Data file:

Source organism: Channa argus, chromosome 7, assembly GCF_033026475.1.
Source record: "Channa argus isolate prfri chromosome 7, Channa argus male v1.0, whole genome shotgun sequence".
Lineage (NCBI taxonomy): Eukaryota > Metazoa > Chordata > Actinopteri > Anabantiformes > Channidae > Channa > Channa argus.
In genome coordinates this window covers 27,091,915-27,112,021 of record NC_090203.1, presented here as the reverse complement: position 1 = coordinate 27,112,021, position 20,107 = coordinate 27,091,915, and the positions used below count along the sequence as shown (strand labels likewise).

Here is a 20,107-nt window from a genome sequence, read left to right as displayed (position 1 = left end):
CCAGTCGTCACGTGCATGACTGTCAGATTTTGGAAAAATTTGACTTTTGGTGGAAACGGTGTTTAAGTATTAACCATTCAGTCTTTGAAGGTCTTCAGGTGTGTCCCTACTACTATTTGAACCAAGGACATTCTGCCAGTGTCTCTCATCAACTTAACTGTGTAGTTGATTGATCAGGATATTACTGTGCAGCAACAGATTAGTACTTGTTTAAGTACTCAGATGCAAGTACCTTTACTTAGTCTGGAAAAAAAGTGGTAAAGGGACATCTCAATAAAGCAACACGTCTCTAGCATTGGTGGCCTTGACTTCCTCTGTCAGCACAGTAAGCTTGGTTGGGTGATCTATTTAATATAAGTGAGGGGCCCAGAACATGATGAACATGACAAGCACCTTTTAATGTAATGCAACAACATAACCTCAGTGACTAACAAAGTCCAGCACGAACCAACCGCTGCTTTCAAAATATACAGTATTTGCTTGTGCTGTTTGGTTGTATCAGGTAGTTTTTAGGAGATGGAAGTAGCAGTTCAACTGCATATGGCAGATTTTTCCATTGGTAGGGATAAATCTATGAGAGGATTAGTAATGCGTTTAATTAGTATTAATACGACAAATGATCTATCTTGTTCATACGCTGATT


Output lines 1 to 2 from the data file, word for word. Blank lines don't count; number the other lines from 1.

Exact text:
Source organism: Channa argus, chromosome 7, assembly GCF_033026475.1.
Source record: "Channa argus isolate prfri chromosome 7, Channa argus male v1.0, whole genome shotgun sequence".